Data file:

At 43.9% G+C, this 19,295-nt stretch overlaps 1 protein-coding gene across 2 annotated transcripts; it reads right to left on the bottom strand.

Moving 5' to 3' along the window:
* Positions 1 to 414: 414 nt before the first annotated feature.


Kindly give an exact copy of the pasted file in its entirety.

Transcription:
At 43.9% G+C, this 19,295-nt stretch overlaps 1 protein-coding gene across 2 annotated transcripts; it reads right to left on the bottom strand.

Moving 5' to 3' along the window:
* Positions 1 to 414: 414 nt before the first annotated feature.